COPELAND’S four Westminster hopefuls were quizzed on everything from Brexit to domestic abuse at a packed hustings event this week (Thursday).

Conservative Trudy Harrison, Labour’s Tony Lywood, Lib Dem John Studholme and the Green Party’s Jack Lenox – faced a two-hour barrage as they each made their respective parliamentary pitch.

Before the would-be MPs made their opening remarks, meeting chairman Reverend Dave Harkison warned the audience – and the candidates themselves – that he was also a football referee and “did not stand for nonsense”.

And he was indeed was forced to intervene on more than one occasion, reprimanding some of the more vocal audience members for interrupting the parliamentary wannabes or for talking over them.

The discussion became particularly heated when candidates were asked whether the British people should be “proud or ashamed” of Conservative PM Boris Johnson, which sparked the same question about Labour leader Jeremy Corbyn.

An emotional Trudy Harrison insisted the NHS was “not for sale” following claims that this would be the price of a post-Brexit trade deal with America.

Candidates were asked questions ranging from whether there should be a geological disposal facility for nuclear waste in Copeland to how they would address “inequalities” in the health care available across the region.

The effect of austerity, the need for investment in the region’s road and rail networks, and the recruitment crisis in the NHS were among the issues dominating the event in Whitehaven’s United Reformed Church.

Responding to a question over what they would do to tackle domestic abuse in Copeland, Mr Lenox said the Green Party intended to make misogyny (hatred of women) a “hate crime”.

But the proposal drew an incredulous response from a particularly vocal audience member who asked him to clarify “what level of misogyny would be illegal?”.

This prompted Mr Lenox to deny that this manifesto pledge would see people prosecuted “simply for being a man”.

John Studholme said he would seek “more advice” about how to deal with the situation, confessing that he was “not an expert”.

But also said that he felt caring and support services offered a better approach than “punishment”.

He called for greater investment in social services and advocated the creation of more refuges for victims.

Trudy Harrison admitted domestic abuse posed a “real challenge”, particularly for communities in Copeland and Allerdale.

“I’m really pleased that the Women out West Centre has been able to open up on Kells and that’s thanks to a £170,000 of government investment,” she said.

She argued that legislation was key, and that the domestic abuse bill now going through parliament would give police the powers needed to tackle the issue.

And with 130 children in Copeland taken into care and 160 in Allerdale, Mrs Harrison said that the family court system also needed more “attention”.

She said: “Far too many of those children have been removed from their parents when quite often mum has cried for help; she’s fled the family home only to have the worst possible treatment because her children have been taken away and given to the perpetrator.”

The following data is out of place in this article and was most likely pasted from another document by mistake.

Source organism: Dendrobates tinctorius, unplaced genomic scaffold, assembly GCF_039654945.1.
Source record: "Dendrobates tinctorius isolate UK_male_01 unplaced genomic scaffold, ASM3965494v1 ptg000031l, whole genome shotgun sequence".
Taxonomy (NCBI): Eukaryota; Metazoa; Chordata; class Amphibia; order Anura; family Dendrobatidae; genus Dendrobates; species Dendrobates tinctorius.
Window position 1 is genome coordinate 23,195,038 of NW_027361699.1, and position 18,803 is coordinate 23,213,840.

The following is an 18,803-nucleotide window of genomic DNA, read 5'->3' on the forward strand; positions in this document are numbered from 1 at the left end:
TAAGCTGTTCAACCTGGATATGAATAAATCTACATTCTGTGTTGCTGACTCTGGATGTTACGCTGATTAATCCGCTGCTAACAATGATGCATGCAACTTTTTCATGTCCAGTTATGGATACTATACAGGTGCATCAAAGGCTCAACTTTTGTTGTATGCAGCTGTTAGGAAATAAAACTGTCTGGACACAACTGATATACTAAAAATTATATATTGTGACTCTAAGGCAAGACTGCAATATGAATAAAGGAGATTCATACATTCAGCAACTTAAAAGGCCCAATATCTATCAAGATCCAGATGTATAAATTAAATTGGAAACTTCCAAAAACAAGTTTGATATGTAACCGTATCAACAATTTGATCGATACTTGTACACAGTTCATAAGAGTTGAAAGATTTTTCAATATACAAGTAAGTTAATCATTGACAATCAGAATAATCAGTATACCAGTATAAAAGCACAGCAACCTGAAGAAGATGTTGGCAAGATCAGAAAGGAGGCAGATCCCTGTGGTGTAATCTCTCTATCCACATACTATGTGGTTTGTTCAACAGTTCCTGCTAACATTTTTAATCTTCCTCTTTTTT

Tony Lywood revealed that his mother left his father in 1963 as a result of domestic abuse when he was seven and had witnessed it “first-hand”.

He said that the problem was “complex” and “not an easily soluble” but called for more safe houses for the survivors of domestic violence.

He added: “Even though domestic abuse is not necessarily directly related to poverty, it certainly is a massive contributory factor.

“So, what we’ve got is poverty caused by austerity and not having the ability to deal with it.

“We have 20,000 less police than we had ten years ago so how can they possibly deal with things of this nature?”

In his closing speech, he claimed that he would not be a “puppet” of his party and “would stand up for what I believe”.

He said: “Copeland is not immune to the national issues – climate change, flooding and the lack of police on our streets, cuts in schools and the NHS.

“I want to address the real issues that Copeland is facing right now. And whatever this boils down to, in my view the Conservative Party and the people who represent that party are for the rich and powerful in our country.

“They go to London and vote for more austerity and more cuts and more misery for the people of Copeland.”

But Mrs Harrison told the audience that the economy was “much stronger” under the Conservatives, with far more people in work.

She said that the country was “now coming out of austerity”, living within its means and was far more able to “invest in vital services” including the NHS

The staunch Brexiteer also pledged to “campaign for nuclear” and to work to ensure that the region exported its skills “across the globe” and to support the creation of a relief road for West Cumbria.

But Mr Studholme described some of the promises as “fantasy”, adding that the country faced a “very serious situation” and a “turning point”.

He insisted that Britain would be better off remaining in the EU and must move away from its status as the “relic of an empire” and start to think of Britain as a European country.

“I would like us to see a county and a society that my grandchildren would be pleased to live in and at the moment I don’t see that,” he said.

Speaking in his closing words, software engineer Mr Lenox said that tackling climate change, social justice and spreading wealth more fairly throughout society were among his priorities and those of his party.

He said: “Every green vote in this election is a vote for this bigger future; is a vote to transform the UK and build something good together; it’s a vote for making sure that our best days are yet to come.”